Soon Eddie, played by non-actor Joe De Sue, (for those who might be impressed at how seamlessly he blends in with the rest of the talent) develops the classic hallmarks of the Frankenstein monster on the rampage: the flat head, the low groan and that outstretched arm sleepwalk. Why do human monsters bother doing that by the way?. He also inexplicably  had time to put on his own natty ‘70s clothes before causing havoc – the ensemble includes a suit, roll-neck jumper and shiny Chelsea boots rather than the asphalt-spreader boots worn by Karloff in the old movies.

Now that he is suitably attired for a night on the town, Eddie goes homicidal, starting with the male hospital orderly who abused him in his recuperation there. In silhouette, he tears the man’s arm off behind a ward curtain and storms off. In the neighbourhood he runs amok, gouging out a woman’s entrails in her garden, and in a secluded spot when a young woman refuses the advances of a creep even more sinister than our revived soldier, Eddie kills her as well. Here the director attempts a Hitchcockian style gesture, filming his dragging of her body with her fallen glasses artfully placed in the foreground.

Meanwhile, back in the lab Dr Walker has tried to figure out the medical reason for their experimental catastrophe. She’s not above fiddling with bottles herself, staring meaningfully at one labelled ‘EDDIE – DNA’. Stein is taking this all very seriously (I guess) as he politely requests: “Winifred, I’d like to see you in the laboratory please”. The music builds in a sudden misplaced sweep like an epic high-point from Gone With the Wind and…nothing happens.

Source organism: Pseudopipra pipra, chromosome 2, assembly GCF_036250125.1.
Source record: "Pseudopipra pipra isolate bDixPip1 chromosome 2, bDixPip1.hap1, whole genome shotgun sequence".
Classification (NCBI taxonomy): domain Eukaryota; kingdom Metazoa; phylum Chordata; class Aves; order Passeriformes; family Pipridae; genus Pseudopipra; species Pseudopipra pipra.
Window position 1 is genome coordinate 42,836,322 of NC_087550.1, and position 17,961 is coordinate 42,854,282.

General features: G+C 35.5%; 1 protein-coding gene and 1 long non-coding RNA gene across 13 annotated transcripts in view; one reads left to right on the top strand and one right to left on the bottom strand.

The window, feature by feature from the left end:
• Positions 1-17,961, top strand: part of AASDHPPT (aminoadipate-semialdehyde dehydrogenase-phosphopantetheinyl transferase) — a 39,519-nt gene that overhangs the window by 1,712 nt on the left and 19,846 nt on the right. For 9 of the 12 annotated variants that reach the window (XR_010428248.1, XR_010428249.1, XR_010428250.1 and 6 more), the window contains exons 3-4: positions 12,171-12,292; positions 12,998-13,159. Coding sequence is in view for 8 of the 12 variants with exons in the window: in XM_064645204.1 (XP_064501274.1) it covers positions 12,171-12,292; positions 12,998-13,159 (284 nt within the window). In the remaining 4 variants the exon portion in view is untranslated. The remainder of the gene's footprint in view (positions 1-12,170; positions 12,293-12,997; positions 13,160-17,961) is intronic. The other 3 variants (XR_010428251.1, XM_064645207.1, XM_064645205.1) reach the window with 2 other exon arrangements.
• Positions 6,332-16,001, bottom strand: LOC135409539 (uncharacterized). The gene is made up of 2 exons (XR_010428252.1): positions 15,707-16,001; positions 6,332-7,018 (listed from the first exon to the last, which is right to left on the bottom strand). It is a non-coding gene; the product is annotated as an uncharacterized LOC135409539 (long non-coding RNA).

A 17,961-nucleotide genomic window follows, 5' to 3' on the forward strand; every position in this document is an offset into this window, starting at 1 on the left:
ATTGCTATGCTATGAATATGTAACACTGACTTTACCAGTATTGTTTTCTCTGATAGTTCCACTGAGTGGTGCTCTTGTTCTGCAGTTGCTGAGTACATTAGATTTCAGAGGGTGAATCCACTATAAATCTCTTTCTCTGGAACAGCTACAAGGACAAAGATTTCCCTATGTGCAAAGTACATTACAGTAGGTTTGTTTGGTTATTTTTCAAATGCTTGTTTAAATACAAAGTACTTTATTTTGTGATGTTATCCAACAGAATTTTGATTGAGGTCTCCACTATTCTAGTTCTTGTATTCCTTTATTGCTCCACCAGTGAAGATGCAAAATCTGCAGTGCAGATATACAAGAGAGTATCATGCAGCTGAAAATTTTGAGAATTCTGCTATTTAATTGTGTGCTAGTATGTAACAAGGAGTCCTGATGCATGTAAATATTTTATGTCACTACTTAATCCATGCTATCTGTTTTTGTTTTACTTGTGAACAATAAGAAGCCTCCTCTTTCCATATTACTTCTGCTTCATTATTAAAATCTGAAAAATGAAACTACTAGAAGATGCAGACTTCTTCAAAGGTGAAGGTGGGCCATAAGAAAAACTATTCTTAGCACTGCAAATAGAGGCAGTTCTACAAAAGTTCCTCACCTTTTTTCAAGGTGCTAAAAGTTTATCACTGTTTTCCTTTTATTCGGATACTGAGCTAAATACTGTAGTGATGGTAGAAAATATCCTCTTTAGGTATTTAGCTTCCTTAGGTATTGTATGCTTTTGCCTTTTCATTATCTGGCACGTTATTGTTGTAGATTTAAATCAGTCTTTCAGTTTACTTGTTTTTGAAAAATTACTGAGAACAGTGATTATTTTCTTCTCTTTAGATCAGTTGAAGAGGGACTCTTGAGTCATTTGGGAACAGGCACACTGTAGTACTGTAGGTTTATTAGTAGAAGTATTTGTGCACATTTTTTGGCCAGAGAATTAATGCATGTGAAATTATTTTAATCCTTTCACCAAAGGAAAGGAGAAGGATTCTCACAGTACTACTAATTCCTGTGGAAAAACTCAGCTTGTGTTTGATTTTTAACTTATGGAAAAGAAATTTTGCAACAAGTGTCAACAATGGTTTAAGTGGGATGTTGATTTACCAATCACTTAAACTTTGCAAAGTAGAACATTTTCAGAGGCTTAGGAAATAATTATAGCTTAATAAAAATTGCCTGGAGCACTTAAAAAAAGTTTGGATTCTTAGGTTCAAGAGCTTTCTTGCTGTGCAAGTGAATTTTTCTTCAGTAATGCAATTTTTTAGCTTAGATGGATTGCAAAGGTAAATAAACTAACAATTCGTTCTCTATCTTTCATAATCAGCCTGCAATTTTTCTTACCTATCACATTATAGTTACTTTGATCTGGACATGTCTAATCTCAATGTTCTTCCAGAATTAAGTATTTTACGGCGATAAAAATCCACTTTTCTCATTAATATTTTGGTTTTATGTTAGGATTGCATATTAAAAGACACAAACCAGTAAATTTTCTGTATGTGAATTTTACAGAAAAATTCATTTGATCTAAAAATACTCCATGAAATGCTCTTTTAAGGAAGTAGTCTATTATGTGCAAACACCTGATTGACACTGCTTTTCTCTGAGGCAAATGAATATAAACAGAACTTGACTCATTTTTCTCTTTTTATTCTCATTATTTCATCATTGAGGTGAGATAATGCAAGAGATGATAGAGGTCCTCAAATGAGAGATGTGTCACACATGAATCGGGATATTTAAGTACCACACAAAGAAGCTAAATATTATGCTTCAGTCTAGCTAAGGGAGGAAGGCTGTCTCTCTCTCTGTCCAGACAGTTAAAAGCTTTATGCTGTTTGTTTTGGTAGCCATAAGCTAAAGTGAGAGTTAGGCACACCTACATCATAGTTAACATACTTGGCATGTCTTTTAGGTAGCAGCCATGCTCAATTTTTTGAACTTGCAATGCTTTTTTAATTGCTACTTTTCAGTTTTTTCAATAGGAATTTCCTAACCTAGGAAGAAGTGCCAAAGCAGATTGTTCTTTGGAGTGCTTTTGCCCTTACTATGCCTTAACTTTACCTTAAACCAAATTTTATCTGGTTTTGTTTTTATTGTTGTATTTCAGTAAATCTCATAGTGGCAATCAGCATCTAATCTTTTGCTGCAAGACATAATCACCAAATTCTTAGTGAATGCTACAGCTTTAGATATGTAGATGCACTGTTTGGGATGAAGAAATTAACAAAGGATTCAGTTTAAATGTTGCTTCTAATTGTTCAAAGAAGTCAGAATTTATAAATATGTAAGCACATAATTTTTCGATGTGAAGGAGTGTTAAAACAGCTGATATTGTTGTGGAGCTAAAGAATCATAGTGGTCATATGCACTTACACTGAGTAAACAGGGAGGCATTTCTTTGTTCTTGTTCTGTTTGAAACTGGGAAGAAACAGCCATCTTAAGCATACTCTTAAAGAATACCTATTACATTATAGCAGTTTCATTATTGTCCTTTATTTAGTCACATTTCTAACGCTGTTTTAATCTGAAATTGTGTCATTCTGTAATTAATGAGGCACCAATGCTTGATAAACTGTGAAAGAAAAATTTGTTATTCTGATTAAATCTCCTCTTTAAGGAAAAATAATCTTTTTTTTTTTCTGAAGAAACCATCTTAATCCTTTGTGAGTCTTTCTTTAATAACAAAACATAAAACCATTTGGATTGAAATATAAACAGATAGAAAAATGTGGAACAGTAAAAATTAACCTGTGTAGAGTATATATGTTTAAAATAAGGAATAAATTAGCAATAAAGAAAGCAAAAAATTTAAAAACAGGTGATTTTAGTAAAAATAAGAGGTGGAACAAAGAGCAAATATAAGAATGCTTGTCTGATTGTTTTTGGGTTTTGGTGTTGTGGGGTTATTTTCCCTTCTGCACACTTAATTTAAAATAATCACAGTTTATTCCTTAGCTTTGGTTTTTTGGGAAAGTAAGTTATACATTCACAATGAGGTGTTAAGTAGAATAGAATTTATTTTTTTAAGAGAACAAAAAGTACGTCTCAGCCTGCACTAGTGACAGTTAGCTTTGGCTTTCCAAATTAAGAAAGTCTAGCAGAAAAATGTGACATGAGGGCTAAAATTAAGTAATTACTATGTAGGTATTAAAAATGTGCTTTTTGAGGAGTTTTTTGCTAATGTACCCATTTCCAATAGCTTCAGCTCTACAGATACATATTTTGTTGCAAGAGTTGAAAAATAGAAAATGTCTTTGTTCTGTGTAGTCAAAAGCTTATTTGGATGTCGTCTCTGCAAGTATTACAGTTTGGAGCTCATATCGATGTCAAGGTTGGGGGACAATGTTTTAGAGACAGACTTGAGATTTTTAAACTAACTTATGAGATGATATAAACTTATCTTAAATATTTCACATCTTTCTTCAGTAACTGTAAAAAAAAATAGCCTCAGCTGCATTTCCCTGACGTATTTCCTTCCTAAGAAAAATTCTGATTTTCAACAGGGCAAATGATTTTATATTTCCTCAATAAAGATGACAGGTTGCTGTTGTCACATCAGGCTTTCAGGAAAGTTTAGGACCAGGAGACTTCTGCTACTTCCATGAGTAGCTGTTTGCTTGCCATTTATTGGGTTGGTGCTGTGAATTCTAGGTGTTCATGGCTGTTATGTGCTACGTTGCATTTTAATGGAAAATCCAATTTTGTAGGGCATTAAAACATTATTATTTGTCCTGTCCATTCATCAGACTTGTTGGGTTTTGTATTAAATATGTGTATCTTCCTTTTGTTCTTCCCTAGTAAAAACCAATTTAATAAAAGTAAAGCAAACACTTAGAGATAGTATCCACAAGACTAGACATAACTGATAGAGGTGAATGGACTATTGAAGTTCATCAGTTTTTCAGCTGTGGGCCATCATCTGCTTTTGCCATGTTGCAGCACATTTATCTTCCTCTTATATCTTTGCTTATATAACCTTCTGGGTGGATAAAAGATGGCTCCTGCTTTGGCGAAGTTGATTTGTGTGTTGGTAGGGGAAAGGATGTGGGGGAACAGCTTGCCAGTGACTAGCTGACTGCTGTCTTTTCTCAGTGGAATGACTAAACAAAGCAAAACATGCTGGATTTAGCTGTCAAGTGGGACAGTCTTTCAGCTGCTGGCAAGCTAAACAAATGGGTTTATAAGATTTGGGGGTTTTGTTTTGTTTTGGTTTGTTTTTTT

In a nightclub, a band-leader tells an extended lame gag about a dog, presumably to help flog this poor almost-dead horse to beyond eighty minutes. Outside, a smoking customer gives an eye-popping reaction on seeing Eddie that has to be seen to be disbelieved. This is when the poster-lady is dismissed by having her own entrails torn out and fondled externally. (Is this some kind of fetish with Eddie?).

Two cops appear at Stein’s place on the hunt for information about three local murders. The white one looks like a dodgy, pencil-moustached mafioso. The black Lieutenant, Jackson, seems normal until you hear his bizarre witness interview technique later in the club:

“Settle down and tell me exactly what you saw”.
“I’ve told you once”.
“Well, give me a description of what you saw then”.

Perhaps this is his idea of a Popeye Doyle confusion technique. Either way, after Eddie lamely attacks Stein back in the lab, and Stein equally lamely fights him off, Eddie oddly takes a woman hostage instead of killing her, and then kills her for trying to escape.  The cops are in lukewarm pursuit but they needn’t worry. Our reactivated veteran is savaged to death by two security Dobermans. He is left with a pile of suspiciously butcher's sausage-like entrails carefully piled into his chest cavity - an ignominious death to end a similarly shameful movie.

Blackenstein is stupendously awful, its dial firmly set to Plan 9 levels of comic radiation.
I’ll leave it to Karloff’s infinitely superior monster to sum up this tacky rip-off’s value from the end of Bride of Frankenstein:

“We belong dead”. 

No comments:

Post a Comment